An additional fighter pilot, Red Four (or “John D.”) is mentioned in the novel. He is a young, eager pilot who is sadly shot down after destroying his very first TIE fighter. Actor Jack Klaff was cast in the role for the film and his three lines (“Red 4 standing by…,” “I’ve got one, I’ve got one…,” and “I’m hit! Arrrrgh!”) were shot in under an hour. To reduce the film’s overall length, these scenes were ultimately eliminated. Although he does not appear in the film, Jack Klaff does receive a credit at its close.

The part that’s incorrect is where they say he does not appear in the film. John D actually does appear in the film for a few brief seconds when his fighter is followed and destroyed. The script excerpt below even contains a line from Red Leader (Blue Leader in the original drafts) that made it into the film (“…watch it, you’ve got one on your tail.”)

Here are the script excerpts from the “Star Wars Revised Fourth Draft Screenplay” (dated March 15, 1976) with Red Four’s deleted moments intact:

First, John D. gives the famous “standing by” line:

Blue Four standing by.

and then later in the script we find this…

CU. John D, a young pilot with a scar across one eye, adjusts his targeting device.

I’m on one! I’ve got one!

Full Shot. A tie ship races by camera followed by John D.

POV. shot over John D’s shoulder. The tie ship attempts to outmaneuver the young rebel, to no avail. John D closes on the Imperial craft as it skims the surface.

CU. John D reaches up and pulls the trigger of his laser cannon.

POV. Gunsite. The ship is blown to oblivion and spirals down toward the Death Star.

CU. John D. A gleeful expression crosses his face at his good shooting.

Good shooting, Blue Six…
watch it, you’ve got one on your tail.

John D’s smile instantly disappears from his face as he looks around, but can’t see the ship behind him. His ship shudders as a laserbolt explodes nearby, creating flak out the cockpit window.

Full Shot. John D’s x wing races past camera, closely chased by an Imperial tie ship firing both guns.

CU. John D. The inside of the cockpit explodes as John D is hit.

I’m hit! I’m hit!

Full Shot. John D’s X wing explodes in a fiery ball, parts flying in all directions.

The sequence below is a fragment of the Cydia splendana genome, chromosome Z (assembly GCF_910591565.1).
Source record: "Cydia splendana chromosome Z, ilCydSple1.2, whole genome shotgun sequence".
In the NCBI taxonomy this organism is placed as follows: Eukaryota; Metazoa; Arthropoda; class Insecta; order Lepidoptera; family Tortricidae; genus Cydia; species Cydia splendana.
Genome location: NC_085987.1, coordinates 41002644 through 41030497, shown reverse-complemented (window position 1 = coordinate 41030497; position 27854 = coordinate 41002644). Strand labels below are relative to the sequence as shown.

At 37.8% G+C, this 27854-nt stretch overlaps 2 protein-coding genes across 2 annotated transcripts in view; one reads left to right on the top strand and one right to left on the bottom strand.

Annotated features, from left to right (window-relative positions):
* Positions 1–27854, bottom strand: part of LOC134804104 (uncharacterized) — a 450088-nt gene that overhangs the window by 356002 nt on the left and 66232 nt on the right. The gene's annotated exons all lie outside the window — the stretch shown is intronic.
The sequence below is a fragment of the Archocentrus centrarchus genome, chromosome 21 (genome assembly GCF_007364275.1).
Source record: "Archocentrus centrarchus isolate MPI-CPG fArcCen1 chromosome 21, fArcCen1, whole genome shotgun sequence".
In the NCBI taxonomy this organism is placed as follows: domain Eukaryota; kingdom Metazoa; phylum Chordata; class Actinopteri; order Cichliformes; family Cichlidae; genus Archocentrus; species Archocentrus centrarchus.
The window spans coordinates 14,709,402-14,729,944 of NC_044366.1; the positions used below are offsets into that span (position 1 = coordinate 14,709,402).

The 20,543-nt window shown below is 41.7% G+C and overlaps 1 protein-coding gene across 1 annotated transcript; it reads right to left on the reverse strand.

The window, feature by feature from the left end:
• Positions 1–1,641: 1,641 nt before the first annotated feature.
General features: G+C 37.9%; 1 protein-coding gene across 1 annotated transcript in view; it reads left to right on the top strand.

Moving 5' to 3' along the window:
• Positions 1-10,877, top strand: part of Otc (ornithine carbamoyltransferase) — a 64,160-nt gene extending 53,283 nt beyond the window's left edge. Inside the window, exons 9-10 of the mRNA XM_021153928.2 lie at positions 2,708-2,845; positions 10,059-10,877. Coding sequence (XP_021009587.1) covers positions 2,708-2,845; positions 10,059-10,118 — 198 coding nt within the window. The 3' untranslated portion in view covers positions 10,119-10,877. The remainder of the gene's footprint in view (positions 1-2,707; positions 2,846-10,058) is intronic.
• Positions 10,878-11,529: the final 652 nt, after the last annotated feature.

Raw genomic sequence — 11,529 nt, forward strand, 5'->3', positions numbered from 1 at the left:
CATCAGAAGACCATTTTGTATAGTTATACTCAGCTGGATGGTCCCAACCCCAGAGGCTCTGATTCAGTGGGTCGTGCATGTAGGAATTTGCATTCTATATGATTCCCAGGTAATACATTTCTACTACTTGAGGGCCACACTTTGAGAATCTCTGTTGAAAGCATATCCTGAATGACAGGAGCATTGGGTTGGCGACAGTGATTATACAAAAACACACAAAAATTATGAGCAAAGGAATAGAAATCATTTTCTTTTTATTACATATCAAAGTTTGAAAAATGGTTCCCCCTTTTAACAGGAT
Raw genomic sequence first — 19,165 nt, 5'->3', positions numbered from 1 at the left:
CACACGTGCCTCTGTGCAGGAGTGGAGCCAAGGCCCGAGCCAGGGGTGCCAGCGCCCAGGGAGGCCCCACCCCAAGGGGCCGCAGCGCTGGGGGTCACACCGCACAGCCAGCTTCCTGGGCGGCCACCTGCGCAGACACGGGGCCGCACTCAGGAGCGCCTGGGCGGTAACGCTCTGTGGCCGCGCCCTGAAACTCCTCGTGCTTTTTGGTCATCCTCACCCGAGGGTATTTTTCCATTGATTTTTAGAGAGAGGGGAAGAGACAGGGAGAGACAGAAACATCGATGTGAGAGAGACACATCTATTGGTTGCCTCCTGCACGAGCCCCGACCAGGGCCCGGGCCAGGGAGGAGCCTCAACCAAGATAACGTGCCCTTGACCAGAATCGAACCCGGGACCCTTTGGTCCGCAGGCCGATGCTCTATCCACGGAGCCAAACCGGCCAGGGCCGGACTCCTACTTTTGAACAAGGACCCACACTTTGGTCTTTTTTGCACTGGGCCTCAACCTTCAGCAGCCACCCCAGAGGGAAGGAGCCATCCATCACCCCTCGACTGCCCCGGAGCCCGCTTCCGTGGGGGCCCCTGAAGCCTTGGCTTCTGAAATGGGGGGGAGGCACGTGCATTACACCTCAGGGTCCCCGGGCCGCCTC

Greg Rossiter alerted me to this bit of information about Red 12 (or Blue 12, if you’re reading the novel/screenplay). Apparently what happened is that Red 12 (along with Red Leader and Red 10) was part of the second run on the Death Star exhaust port. Red 12 was the first to be shot down by Vader during that particular run. When Red 10 was destroyed, however, the editors used Red 12’s cockpit destruction shot instead, probably assuming no one would know the difference.

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TIE FIGHTERS once posted that the TIE Bomber, first seen in Episode V, was originally to be included in Episode IV:

The TIE bomber’s design was actually conceived for A New Hope, though the vessel was not seen in that film. Early sketches labeled it a TIE boarding craft, suggesting its use at the start of the film. From those sketches, both Marvel Comics and the daily Star Wars newspaper comic strip incorporated the twin-pod design in their tales before the bomber’s formal introduction in The Empire Strikes Back.

They also once posted this bit of trivia in a TIE Fighter Pilot Databank entry:

An interior shot of a TIE fighter’s destruction is never seen in the original trilogy, though behind-the-scenes photos prove that such shots were filmed.




This isn’t exactly tied into the battle of Yavin but it’s planet related and who knows how the film might have changed. Yavin IV could have ended up a snow planet instead of a jungle planet.

That said, it’s no secret that George Lucas likes to use a wide variety of planets and environments in the STAR WARS films. One interesting fact that most people might not be aware of is that the idea for a snow planet didn’t originate with Episode V.

Here’s a quote from producer Gary Kurtz:

“We took out the snow scenes in the first film [A NEW HOPE] partially because George doesn’t like shooting in the cold. This time, we were able to include a snow environment.”


2 thoughts to “The Battle of Yavin”

  1. There’s an alternate scene with Biggs in the hangar, where the third pilot says that he meet Luke’s father once (you could also add the special edition Biggs scene because it was a deleted scene, originally).

    In the spin-off Rogue One, several deleted pilot shots were used.

    And it seems there’s footage where Han Solo bites his medal.